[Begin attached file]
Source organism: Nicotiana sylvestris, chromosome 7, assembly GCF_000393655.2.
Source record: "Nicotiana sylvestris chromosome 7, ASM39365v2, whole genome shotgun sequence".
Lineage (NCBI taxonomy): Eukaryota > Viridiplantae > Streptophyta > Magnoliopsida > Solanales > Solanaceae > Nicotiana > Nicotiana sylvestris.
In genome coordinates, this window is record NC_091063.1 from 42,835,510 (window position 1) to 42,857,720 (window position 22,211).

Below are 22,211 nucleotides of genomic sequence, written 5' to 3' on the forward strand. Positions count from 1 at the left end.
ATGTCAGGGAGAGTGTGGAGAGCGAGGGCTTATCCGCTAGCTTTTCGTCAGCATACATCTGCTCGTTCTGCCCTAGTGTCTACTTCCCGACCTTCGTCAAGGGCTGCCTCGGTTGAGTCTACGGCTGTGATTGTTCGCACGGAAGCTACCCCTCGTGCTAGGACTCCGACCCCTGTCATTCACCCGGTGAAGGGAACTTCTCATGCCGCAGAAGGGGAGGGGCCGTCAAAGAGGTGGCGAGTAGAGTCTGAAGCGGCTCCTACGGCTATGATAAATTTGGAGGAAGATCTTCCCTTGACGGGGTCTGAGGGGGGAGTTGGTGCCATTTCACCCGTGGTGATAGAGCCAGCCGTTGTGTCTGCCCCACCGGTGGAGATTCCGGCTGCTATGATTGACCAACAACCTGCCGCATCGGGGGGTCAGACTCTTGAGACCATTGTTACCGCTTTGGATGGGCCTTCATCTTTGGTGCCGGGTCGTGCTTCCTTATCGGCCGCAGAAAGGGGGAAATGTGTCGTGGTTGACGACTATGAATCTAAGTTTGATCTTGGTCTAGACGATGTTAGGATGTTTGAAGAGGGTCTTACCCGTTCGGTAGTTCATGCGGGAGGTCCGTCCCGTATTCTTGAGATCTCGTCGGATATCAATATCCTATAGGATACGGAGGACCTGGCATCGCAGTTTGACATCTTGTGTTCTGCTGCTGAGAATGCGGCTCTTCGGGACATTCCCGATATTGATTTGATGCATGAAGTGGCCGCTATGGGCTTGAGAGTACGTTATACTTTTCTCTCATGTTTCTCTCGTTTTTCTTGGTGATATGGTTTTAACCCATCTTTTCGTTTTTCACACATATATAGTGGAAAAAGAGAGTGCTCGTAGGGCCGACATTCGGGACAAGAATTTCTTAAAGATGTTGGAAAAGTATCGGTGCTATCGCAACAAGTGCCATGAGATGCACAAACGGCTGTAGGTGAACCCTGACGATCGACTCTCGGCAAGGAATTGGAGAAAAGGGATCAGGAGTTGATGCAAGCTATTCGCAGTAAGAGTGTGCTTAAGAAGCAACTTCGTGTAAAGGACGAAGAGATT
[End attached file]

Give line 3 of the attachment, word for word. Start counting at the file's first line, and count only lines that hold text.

Lineage (NCBI taxonomy): Eukaryota > Viridiplantae > Streptophyta > Magnoliopsida > Solanales > Solanaceae > Nicotiana > Nicotiana sylvestris.